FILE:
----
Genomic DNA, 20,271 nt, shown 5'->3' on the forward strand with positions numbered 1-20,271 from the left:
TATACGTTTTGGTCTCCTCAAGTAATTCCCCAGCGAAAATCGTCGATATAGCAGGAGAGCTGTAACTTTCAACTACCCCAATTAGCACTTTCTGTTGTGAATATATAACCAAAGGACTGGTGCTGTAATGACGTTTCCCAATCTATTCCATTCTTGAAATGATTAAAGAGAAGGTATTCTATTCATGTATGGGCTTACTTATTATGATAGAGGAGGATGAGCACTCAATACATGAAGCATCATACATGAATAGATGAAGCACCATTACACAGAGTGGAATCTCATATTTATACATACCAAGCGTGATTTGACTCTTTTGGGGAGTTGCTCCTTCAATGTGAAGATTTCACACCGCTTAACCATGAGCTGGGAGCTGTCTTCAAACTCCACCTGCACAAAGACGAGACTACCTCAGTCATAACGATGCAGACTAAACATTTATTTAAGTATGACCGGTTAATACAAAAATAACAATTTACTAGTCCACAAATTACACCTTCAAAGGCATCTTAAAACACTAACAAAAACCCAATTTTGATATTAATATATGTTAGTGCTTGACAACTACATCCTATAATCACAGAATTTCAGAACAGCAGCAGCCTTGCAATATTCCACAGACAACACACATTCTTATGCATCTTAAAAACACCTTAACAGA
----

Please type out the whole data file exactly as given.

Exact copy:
Genomic DNA, 20,271 nt, shown 5'->3' on the forward strand with positions numbered 1-20,271 from the left:
TATACGTTTTGGTCTCCTCAAGTAATTCCCCAGCGAAAATCGTCGATATAGCAGGAGAGCTGTAACTTTCAACTACCCCAATTAGCACTTTCTGTTGTGAATATATAACCAAAGGACTGGTGCTGTAATGACGTTTCCCAATCTATTCCATTCTTGAAATGATTAAAGAGAAGGTATTCTATTCATGTATGGGCTTACTTATTATGATAGAGGAGGATGAGCACTCAATACATGAAGCATCATACATGAATAGATGAAGCACCATTACACAGAGTGGAATCTCATATTTATACATACCAAGCGTGATTTGACTCTTTTGGGGAGTTGCTCCTTCAATGTGAAGATTTCACACCGCTTAACCATGAGCTGGGAGCTGTCTTCAAACTCCACCTGCACAAAGACGAGACTACCTCAGTCATAACGATGCAGACTAAACATTTATTTAAGTATGACCGGTTAATACAAAAATAACAATTTACTAGTCCACAAATTACACCTTCAAAGGCATCTTAAAACACTAACAAAAACCCAATTTTGATATTAATATATGTTAGTGCTTGACAACTACATCCTATAATCACAGAATTTCAGAACAGCAGCAGCCTTGCAATATTCCACAGACAACACACATTCTTATGCATCTTAAAAACACCTTAACAGA